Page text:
And for anyone who is keen to know more about the delights of viscose, here is a fine clarification of the making process and its properties.

Hope you all had fun sewing times this weekend. Or maybe you were out camping it up too?

 

 

 

 

ooobop! review: Burda Style October 2013

Burdastyle magazine October 2013

Before we skip to some of the inside shots of September’s Burda Style Mag, I just want to reiterate the wording of the flash on the cover.

16 Free patterns, 51 different outfits worth £61, for only £4.75!

So whether you like 51 or just 1 of the following styles, you must agree, it’s still such an amazing cover price.

There’s a bit of a War and Peace theme this month but before we launch into that, it opens up with a softly, softly approach. I’m not really a pastel person or a boxy one for that matter and so I wasn’t grabbed by any of these. A close fitting ‘nude’ dress would have me feeling just as self conscious but I like the wrapped over pleats on the front waist of the dress, bottom row middle pic. I also quite like the asymmetrical skirt, top right, but I’d have to see views all round to be convinced. I think it might not look so great from the other side! Now generally, I do like a square neckline as in the tunic, top centre pic but what is going on with it rolling out? Too big/too small, not pressed? That would annoy the pants off me!

The A-line skirt that sits directly below has large hip yoke pockets. I am so going to incorporate those into another skirt.

Nude jersey dress

Light and breezy is the theme of the next section. Lavish cocktails of lace and silk, flowers and bouclé, jersey and sequins.

Of all these, the sequin mini skirt grabbed me the most (bottom row 3rd column). Not that I would make it with said crunchy fabric, more tartan or plaid wool. Quite by coincidence, I was planning on drafting one of my own last week. Looks like I wished hard enough!

The dress is quite nice. I think I’m being sold on the print though. Its a great shape but it is a variation of that tunic in the first section so I’m assuming the same issues with the neckline.

I may have liked more in this section had it not have been for the accompanying style tip on the page of the pink bouclé coat. Apparently ‘The egg shape form is ‘in’…’  Noooo! I don’t want to be an egg shape!

Light and breezy fashions burda october 2013

So to war it is then with the New Military section.

I love the opening furry lined mini cape. No fastenings. Nothing complicated. Just a chic little snuggly accessory. There is another, more practical cape of coated twill, top row, 2nd column. But I’ve never been one for a practical choice!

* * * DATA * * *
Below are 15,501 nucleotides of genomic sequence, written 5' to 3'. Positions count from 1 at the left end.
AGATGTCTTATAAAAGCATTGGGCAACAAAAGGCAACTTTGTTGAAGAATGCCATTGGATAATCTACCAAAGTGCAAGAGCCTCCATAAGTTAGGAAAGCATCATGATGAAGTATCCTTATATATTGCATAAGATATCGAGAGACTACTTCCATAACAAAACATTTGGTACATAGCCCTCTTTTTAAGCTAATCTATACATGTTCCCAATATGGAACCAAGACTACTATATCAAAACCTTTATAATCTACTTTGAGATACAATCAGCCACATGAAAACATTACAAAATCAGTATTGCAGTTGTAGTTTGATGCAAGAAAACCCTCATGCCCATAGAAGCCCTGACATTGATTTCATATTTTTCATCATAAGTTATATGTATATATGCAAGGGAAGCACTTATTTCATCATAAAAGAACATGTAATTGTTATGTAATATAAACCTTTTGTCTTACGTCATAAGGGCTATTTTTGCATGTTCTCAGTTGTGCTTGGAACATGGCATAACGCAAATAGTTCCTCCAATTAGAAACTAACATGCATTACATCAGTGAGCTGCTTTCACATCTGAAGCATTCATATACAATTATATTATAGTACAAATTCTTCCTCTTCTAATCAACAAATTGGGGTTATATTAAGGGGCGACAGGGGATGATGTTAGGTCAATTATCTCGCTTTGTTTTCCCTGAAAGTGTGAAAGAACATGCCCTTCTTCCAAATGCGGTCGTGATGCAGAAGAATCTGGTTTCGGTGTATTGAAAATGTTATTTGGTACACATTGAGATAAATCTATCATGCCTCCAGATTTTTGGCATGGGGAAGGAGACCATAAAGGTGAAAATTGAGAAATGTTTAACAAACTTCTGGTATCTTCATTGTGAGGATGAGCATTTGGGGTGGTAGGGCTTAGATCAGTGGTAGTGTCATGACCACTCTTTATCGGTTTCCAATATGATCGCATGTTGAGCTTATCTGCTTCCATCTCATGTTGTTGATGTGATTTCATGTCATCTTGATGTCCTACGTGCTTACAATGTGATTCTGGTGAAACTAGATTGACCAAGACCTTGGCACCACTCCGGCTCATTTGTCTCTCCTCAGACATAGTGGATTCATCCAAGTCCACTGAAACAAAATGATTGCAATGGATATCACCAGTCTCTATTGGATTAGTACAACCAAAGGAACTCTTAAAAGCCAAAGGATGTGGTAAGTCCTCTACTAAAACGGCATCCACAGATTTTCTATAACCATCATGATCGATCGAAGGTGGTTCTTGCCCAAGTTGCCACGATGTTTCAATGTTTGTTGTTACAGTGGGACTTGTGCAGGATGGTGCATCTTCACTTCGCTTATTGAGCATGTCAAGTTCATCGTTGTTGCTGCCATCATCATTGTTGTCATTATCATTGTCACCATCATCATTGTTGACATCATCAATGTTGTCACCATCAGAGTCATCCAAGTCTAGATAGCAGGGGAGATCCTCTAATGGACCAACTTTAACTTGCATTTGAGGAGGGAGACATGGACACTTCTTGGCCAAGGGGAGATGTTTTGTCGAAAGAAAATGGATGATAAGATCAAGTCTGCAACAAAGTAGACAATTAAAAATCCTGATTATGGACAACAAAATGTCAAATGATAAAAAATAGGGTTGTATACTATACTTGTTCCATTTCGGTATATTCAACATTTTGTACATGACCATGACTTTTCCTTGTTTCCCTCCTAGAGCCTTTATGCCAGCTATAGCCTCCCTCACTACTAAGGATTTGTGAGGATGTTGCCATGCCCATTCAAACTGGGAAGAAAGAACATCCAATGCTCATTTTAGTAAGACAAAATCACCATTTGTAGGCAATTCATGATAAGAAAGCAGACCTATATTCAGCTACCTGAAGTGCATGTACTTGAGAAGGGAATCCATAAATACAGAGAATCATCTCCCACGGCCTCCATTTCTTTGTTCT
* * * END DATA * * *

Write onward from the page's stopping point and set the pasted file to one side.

Now it’s probably the styling. This model and her mane is very striking, it has to be said, but there is something about that camo mini dress, top right. It is fundamentally a long-sleeved T with batwings and a front placket closure, cinched in with a belt, and I like it a lot!

You can keep the metallic voluminous  shirt though!

The dress certainly looks better to me in darker contrasting colours (middle row, far right). I’d wear that and those fancy gloves!

military fashions burda october 2013

And just as the army greens take hold, the Peace section comes bearing flowers and paisley. Never did I think that flares, ponchos and banana skirts would make such a return. But hey, each to their own.

The maxi coat is lovely (top, centre). Ankle-length with fitted upper section and gathered skirt. A standing collar with hook and eye fastening is a neat touch too. But I already have the loveliest coat pattern, as you know!

It’s a bit difficult to see the detailing of the jacket, middle row, far right, but it is essentially a uniform-style Sergeant Pepper jacket. Timeless and always so cool. Apparently its the ‘it’ piece of the season!

70s fashions burda october 2013

Plus fashions are a bit slim on the ground this month.

I’m not sure I approve of asymmetrically cut blouse with laid-in and partially stitched pleats with one white lapel (top row, middle pic). Far from being clever and a little bit unusual, it just looks like a bodge job. Sorry Burda. It looks far better in the ‘dark gemstone shade’ below it. All those odd fancy details are a little more subtle!

However the leather trousers (opening pic) save the day. I had no idea you could get ‘stretch leather’. Perhaps they are referring to ‘pleather’. You know how things get lost in translation. But maybe there is such a thing. mmmmm…. the possibilities!

Plus size burda fashions october 2013

And so to the kids! Shirts, dresses and strides in jersey and denim. Perfect for mucking around in.

I love the little girls jersey dress, made from patches with cute ruffles on the shoulders and ribbing on the neck cuffs and hem. Quite a bit of faffing I should think but the end result is really neat.

The little boys blazer steals the show though. Also made from sweatshirt fabric, it looks so cool but with the elements of stuffy and prep taken away.

kids burda october 2013